Prognostic factors of OS were analyzed using Cox proportional hazard ratios with the following variables: sex, age, income, and location of the medical institution. Only age was a significant predictor of OS in both univariate and multivariate analyses. Patients aged >65 years were at 2.68-times higher risk of death than those aged ≤65 years (P=0.0088) (Table 2, Fig 1B).

Although it was unknown whether all patients met the World Health Organization classification criteria, the following data were compatible with those in previous reports: the median age was 73 years [2, 5, 6, 7, 8, 9, 10], more men were affected than women [6, 7, 8, 9, 10], and the median OS was 10 months [8, 9, 10, 11]. However, some other reports indicated better OS than these rates, showing that the median OS ranged from 2 to 3 years [5, 7, 10, 12].

Age >65 years, female sex, hemoglobin levels of <10 g/dL, and leukocyte count of >50×109/L have been described as negative predictive factors of OS [5, 7]. As shown in Table 2, the median survival in women was worse than that in men (7 vs. 11 mo). However, this was not significant in both univariate and multivariate analyses in this study. Only old age (>65 yr) was consistently associated with poor OS in this analysis. The natural history of aCML is characterized by increases in leukemic cell burden, organomegaly, anemia, and bone marrow failure with AML transformation in 30–40% of cases [5, 7, 8, 9]. In this study, few patients progressed to AML (9.3%). Similarly, Patnaik et al. reported a leukemic transformation rate of 8% [10]. Although no long-term survivor was observed in patients who progressed to AML, AML progression did not affect OS. We could not find any predictive factor for AML progression, which may be due to the small number of patients.

Because of poor prognosis, allogeneic HSCT is considered as the only curative treatment to improve OS. Koldehoff et al. described favorable outcomes, with a 5-year OS of >80%, in 24 patients who underwent allogeneic HSCT [13]. Conversely, Mittal et al. described worse outcomes because of high transplant-related mortality due to graft-versus-host disease, sepsis, and other causes [14]. In this study, no patients underwent allogeneic HSCT. Patients were mainly treated with hydroxyurea and blood product transfusion. Recent studies have suggested potential therapies to target different genetic alterations, such as ruxolitinib for JAK2 mutations and dasatinib (SRC kinase inhibitor) for CSFR truncation mutations, in which downstream signaling is predominantly operated through SRC kinase [15]. Thus, identification of new targets, development of novel therapies, improvement in transplant techniques, and selection of appropriate candidates for allogeneic HSCT will help in improving aCML outcomes.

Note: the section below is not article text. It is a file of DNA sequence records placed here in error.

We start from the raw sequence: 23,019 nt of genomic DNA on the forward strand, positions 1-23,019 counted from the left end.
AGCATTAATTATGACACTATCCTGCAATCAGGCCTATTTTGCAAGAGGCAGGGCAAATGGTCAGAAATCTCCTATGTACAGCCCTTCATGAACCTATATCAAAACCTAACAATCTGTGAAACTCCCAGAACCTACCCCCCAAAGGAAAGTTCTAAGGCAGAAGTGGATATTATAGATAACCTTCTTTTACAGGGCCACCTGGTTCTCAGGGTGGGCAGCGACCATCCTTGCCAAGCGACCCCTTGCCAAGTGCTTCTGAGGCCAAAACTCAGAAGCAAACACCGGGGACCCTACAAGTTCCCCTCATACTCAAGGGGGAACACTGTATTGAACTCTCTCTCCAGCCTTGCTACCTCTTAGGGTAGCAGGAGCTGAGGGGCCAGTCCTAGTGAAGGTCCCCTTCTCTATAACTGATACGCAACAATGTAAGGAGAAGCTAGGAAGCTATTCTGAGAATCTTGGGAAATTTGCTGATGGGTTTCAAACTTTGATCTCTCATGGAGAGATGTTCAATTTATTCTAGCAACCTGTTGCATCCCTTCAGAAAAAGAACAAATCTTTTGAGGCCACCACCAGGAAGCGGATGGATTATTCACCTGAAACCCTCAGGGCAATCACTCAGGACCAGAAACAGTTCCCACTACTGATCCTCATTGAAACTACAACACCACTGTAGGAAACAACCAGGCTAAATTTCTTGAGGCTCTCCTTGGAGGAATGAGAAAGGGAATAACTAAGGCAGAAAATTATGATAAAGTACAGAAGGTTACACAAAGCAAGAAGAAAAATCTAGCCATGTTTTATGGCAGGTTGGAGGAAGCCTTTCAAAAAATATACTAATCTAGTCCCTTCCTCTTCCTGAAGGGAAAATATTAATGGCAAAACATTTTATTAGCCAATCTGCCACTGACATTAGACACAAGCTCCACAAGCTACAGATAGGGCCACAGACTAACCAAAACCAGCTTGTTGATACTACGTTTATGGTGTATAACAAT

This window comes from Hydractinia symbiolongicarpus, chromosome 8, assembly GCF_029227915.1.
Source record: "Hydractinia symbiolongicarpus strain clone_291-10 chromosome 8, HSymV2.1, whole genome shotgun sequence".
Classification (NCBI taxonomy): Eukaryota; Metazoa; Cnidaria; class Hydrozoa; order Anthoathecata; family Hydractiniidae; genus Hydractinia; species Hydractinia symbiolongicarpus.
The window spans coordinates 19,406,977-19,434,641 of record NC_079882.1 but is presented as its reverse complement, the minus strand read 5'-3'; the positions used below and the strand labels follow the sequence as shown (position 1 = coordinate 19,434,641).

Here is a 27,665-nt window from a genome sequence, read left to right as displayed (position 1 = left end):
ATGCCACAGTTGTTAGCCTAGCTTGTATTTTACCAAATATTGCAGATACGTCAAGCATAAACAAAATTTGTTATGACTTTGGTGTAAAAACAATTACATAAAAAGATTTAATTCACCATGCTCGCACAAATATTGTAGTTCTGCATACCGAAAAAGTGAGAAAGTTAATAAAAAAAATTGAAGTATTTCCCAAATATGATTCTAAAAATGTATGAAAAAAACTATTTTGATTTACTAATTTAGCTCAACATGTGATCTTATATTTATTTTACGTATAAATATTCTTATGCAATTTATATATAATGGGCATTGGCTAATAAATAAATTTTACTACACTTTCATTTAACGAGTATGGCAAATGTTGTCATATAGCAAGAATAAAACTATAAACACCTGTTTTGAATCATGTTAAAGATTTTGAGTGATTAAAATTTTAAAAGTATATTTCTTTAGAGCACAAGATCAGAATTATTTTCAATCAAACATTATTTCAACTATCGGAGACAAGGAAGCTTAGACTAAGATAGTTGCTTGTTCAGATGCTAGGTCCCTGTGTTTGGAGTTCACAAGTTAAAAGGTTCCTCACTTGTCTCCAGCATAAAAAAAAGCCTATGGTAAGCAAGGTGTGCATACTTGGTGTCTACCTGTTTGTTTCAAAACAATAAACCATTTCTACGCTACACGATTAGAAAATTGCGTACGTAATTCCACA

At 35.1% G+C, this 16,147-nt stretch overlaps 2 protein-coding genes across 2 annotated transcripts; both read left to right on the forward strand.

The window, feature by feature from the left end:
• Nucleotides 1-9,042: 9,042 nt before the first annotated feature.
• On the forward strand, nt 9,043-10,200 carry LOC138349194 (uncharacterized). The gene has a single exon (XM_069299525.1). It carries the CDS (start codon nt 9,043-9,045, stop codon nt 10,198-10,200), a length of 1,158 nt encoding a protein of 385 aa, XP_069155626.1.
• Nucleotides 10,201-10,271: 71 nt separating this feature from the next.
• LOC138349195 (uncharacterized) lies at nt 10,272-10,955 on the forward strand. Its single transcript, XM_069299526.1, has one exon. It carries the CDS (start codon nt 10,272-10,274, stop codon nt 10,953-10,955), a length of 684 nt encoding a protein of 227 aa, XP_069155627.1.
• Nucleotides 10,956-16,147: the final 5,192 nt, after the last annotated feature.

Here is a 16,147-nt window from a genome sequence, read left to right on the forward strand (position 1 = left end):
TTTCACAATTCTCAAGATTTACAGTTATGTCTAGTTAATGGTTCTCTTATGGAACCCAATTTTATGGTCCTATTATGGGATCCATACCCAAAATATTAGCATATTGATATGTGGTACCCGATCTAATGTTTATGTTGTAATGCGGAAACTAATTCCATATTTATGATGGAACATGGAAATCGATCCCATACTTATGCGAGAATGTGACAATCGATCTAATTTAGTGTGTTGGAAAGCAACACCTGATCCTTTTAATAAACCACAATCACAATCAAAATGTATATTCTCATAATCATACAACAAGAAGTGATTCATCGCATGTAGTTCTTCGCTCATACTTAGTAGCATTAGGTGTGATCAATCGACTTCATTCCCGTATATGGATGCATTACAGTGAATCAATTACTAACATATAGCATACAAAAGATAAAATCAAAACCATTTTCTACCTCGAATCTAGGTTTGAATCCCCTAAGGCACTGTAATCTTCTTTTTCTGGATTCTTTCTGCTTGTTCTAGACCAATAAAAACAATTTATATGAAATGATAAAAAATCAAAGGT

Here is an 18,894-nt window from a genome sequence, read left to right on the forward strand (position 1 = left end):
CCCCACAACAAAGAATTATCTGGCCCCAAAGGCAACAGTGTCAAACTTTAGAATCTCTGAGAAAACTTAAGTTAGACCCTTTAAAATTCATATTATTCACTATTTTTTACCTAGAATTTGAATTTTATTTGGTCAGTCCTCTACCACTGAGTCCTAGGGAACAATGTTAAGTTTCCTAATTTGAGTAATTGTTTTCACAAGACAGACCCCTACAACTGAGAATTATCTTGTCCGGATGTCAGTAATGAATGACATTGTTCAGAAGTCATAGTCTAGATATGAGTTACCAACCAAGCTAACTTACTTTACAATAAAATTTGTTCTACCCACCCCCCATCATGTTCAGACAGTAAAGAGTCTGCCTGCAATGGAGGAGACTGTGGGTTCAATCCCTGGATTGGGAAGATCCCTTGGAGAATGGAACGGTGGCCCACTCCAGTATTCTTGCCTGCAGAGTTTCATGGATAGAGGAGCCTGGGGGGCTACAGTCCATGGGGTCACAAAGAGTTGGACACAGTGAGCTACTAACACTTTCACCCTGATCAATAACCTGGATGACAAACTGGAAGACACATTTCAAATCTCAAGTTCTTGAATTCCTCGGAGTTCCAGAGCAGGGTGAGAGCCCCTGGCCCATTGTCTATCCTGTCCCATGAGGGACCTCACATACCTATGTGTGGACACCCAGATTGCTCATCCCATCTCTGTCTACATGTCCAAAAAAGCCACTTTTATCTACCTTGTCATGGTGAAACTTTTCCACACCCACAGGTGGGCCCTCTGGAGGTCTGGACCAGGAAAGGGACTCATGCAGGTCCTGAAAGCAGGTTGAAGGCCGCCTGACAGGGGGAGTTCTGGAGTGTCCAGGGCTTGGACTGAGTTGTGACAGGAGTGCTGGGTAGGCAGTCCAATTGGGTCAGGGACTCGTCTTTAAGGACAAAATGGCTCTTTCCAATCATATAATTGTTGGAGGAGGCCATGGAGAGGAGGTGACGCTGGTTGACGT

This study had limitations because blood counts, bone marrow aspiration findings, and cytogenetic or genetic alterations were not available. Therapeutic effects or differences in clinical feature at presentation were unknown. However, a relatively large number of patients with this rare disease could be included using the NHID. Our results may provide background information for clinical trials in the future.

Authors' Disclosures of Potential Conflicts of Interest

No potential conflicts of interest relevant to this article were reported.

Figures
Fig. 1.

Kaplan–Meier plot of 52 patients with atypical chronic myeloid leukemia. (A) The OS of 5 patients who progressed to AML (dotted line) was not different from that of those who did not progress to AML (solid line, N=49, P=0.6839). (B) Patients aged ≤65 years (dotted line) showed better OS than those aged >65 years (solid line, P=0.0053).

Abbreviations: AML, acute myeloid leukemia; OS, overall survival.


Tables
Table. 1. Characteristics of atypical chronic myeloid leukemia patients.

Abbreviation: RBC, red blood cell.


Table. 2. Univariate and multivariate analyses of overall survival.

Abbreviations: CI, confidence interval; HR, hazard ratio; NR, not reached.